I wasn’t even listening to the lengthy enumeration of negotiations at the workshop to fix a tempo battery. But when it came back unfixed and the Madhesi mechanic refused to reimburse Dorje, he lost it.
September 12, 2015
The reaction of many of my peers to the nightmare unfolding in the south of Nepal has inched up a rising scale of frustration, consternation and despair, funnelling into a generalized state of helplessness from which there is no respite, least of all in the echo chambers of social media. This is a crisis beyond fundraisers and relief operations, and expressing oneself on paper or street whilst cocooned in the Nepal Valley’s many distractions is not, we know, going to change things. Not as long as things are not even in the hands of elected parliamentarians, but dealt in stealth behind closed doors by those we cannot trust with the honour or intelligence to rise above themselves. Still, those of us with the luxury to interrogate our consciences continue to do so.
Image: NayanTara Gurung Kakshapati
Franz praises Nepalis, shoots their animals
January 14, 2015
“The state of Nepal is a strange and usually little known country”, declared the Archduke of Austria-Este Franz Ferdinand in a diary entry from 8 March, 1893. This strangeness, of course, was due largely to the fact that the Nepal leg of his world tour was restricted to the far western Tarai (crossing the Mahakali River by elephant); the prince’s interest in Nepal lay chiefly in slaughtering its wildlife. For this purpose the Prime Minister Bir Shumsher made available 1223 men and 415 animals, including 203 elephants, and by his own detailed account, Ferdinand made full use of these resources. He and his entourage, including the British Resident, shot almost anything that moved (including 18 tigers), and a typical entry reads thus:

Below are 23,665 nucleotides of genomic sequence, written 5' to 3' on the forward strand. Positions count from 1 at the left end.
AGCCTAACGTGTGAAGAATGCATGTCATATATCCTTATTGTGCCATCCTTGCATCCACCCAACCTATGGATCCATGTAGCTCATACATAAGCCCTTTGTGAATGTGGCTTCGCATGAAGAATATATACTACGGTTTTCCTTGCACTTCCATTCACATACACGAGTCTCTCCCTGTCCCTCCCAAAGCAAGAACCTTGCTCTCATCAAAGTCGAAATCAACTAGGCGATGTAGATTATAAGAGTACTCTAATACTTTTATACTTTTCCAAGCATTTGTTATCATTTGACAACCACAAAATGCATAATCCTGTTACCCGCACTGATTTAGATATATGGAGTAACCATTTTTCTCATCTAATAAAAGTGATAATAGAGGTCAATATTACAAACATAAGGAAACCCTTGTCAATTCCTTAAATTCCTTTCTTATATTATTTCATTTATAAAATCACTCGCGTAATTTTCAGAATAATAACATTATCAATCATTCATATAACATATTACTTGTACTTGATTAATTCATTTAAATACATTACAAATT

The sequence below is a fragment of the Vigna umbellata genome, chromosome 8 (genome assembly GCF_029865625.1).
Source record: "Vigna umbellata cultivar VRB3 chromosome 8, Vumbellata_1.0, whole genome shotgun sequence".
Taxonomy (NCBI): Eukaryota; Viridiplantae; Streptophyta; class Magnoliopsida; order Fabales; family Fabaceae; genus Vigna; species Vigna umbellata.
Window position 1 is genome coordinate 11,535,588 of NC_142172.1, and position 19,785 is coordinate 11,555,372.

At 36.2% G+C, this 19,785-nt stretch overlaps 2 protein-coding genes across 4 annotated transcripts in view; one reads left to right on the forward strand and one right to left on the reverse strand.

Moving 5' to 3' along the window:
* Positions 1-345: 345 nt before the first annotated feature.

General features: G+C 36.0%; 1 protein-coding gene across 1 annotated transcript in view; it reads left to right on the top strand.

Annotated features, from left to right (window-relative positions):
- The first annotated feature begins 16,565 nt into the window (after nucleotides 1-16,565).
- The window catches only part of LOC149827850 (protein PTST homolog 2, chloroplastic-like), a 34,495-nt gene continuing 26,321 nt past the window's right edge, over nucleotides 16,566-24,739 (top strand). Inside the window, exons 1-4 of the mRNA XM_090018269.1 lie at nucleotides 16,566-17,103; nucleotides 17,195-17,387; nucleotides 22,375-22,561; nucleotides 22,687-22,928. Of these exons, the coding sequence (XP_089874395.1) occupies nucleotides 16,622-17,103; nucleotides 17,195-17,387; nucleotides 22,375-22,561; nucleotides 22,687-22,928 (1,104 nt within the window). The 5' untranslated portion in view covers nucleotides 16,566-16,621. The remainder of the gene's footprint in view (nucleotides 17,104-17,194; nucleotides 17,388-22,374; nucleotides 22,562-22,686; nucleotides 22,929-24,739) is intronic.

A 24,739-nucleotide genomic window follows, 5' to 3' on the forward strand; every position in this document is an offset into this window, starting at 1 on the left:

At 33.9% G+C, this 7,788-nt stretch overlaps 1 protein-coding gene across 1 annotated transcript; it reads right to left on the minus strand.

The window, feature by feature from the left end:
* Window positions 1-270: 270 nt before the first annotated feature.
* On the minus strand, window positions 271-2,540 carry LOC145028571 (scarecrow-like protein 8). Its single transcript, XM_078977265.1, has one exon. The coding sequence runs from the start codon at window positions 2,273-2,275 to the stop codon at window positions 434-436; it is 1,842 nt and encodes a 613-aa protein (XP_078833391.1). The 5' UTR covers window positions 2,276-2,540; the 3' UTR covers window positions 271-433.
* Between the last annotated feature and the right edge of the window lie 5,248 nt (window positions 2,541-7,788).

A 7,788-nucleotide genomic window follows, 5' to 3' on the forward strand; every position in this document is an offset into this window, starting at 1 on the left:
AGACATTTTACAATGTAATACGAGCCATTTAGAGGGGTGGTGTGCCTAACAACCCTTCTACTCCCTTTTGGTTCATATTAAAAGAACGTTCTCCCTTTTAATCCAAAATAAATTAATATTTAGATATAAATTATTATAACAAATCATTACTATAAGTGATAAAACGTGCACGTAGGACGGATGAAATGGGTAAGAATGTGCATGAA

At this moment I see a second tiger emerge from a tunnel of reeds, shouted “rok” and fired. To my joy, this tiger lay dying in front of me too.
January 8, 2015
To occupy, among other things, is to fill or take up (a space or time), be situated in (a position in a system or hierarchy), hold (a position or job), take control of (a country).
Occupation, thus, ranges from mere passivity to outright aggression. But the Oxford Dictionary of English also defines occupation as the act of entering and staying in (a building) without authority and often forcibly, especially as a form of protest. In the context of the Occupy protests around the world, mirrored in the feminist Occupy Baluwatar movement of 2012/13 in Kathmandu, to occupy is to push back against occupation perceived as unjust, whether it is passive or aggressive.
A place called home
August 4, 2014
Blink and you’ll miss it – KU Art+Design’s week-long exhibition at the Nepal Art Council in Babar Mahal is the creative explosion of a generation of graduates from Kathmandu University’s Bachelor of Fine Arts, and unless you’re one of those hapless fools tasked to “draft” our constitution down the road, I’d recommend getting there by Wednesday, when the show closes. BFA Exhibition Project 2014 signifies unfettered creativity as much as the discipline required to complete a four-year degree and six months of intensive studio work – the installations, even the most straightforward of which deviate from what Nepali audiences might traditionally define as “Art”, are a collective revelation.